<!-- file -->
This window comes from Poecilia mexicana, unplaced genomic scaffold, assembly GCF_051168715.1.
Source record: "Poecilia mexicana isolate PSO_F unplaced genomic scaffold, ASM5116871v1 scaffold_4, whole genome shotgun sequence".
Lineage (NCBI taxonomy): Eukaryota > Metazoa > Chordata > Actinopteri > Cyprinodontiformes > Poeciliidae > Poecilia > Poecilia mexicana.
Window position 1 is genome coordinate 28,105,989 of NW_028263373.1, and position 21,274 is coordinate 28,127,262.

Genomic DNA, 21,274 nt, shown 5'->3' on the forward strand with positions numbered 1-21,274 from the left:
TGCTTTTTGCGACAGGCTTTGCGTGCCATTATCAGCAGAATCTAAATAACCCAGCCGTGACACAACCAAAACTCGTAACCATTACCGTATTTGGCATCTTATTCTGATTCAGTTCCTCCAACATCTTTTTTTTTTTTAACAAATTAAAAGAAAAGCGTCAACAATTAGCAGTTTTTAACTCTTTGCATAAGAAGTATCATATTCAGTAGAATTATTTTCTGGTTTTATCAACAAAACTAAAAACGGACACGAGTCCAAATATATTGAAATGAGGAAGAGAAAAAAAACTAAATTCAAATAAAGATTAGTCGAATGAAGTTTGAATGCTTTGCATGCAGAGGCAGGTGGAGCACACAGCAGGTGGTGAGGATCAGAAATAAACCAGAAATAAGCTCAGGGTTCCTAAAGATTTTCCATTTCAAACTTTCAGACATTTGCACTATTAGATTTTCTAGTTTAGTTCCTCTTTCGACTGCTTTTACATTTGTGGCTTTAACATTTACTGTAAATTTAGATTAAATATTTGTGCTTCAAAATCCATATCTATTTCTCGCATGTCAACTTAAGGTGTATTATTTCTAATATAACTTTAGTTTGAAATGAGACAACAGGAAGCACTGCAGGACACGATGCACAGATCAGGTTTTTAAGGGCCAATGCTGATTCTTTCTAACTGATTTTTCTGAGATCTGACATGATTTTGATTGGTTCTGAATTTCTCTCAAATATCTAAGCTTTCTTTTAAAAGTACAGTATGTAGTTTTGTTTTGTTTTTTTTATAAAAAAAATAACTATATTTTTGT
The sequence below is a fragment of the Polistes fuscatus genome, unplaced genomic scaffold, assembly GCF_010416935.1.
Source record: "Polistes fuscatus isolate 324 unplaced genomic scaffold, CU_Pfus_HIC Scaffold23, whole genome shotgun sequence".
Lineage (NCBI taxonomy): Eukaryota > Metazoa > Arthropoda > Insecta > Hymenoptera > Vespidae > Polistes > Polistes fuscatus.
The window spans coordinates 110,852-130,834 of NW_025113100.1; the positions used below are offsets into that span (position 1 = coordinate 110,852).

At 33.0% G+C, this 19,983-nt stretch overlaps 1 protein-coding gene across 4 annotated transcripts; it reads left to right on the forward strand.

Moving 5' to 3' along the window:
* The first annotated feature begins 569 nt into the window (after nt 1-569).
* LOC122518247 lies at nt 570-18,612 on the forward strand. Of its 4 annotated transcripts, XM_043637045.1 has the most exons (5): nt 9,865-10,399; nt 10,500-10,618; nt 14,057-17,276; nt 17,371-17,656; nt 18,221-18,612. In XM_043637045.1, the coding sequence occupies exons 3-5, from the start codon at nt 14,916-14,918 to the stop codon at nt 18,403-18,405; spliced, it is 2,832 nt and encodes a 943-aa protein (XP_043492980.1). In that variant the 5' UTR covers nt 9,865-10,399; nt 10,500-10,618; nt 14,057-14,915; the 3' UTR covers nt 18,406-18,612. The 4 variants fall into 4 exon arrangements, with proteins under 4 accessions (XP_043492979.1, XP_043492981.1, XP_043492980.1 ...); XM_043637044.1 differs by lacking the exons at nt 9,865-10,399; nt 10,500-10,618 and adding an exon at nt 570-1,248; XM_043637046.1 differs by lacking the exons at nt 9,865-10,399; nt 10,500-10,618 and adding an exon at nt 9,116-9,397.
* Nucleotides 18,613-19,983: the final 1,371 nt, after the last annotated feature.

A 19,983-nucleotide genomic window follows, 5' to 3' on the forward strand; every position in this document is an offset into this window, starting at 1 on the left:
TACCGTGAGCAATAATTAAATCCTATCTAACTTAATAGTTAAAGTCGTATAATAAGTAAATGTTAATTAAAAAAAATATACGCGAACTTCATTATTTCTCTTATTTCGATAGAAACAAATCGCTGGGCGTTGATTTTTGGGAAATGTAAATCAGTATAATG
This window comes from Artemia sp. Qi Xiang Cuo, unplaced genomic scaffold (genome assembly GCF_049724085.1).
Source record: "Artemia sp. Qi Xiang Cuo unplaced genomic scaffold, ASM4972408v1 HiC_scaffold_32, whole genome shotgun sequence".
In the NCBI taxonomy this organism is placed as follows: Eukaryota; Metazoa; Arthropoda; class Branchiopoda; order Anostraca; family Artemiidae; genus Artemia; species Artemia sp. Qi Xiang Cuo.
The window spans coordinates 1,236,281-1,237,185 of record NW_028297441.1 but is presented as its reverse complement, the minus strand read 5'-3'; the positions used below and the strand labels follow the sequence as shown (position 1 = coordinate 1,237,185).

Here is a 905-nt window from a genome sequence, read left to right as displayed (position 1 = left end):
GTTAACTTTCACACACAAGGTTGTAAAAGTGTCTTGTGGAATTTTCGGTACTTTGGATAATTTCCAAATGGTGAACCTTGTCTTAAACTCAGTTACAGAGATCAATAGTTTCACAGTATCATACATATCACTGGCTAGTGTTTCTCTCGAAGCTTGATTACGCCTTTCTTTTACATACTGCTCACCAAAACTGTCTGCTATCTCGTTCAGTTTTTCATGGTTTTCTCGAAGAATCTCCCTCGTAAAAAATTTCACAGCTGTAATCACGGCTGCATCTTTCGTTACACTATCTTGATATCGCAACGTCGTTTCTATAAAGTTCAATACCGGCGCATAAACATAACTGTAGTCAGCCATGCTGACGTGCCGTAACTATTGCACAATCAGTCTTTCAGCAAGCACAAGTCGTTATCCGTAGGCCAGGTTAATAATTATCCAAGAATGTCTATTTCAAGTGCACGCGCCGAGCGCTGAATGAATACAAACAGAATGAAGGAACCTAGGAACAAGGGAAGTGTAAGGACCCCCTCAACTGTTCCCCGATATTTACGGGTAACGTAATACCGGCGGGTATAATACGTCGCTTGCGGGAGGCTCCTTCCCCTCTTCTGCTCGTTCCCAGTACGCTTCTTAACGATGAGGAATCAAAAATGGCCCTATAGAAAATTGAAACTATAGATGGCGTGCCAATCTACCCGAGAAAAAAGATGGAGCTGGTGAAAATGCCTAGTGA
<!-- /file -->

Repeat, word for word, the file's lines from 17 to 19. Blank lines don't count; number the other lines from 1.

TACCGTGAGCAATAATTAAATCCTATCTAACTTAATAGTTAAAGTCGTATAATAAGTAAATGTTAATTAAAAAAAATATACGCGAACTTCATTATTTCTCTTATTTCGATAGAAACAAATCGCTGGGCGTTGATTTTTGGGAAATGTAAATCAGTATAATG
This window comes from Artemia sp. Qi Xiang Cuo, unplaced genomic scaffold (genome assembly GCF_049724085.1).
Source record: "Artemia sp. Qi Xiang Cuo unplaced genomic scaffold, ASM4972408v1 HiC_scaffold_32, whole genome shotgun sequence".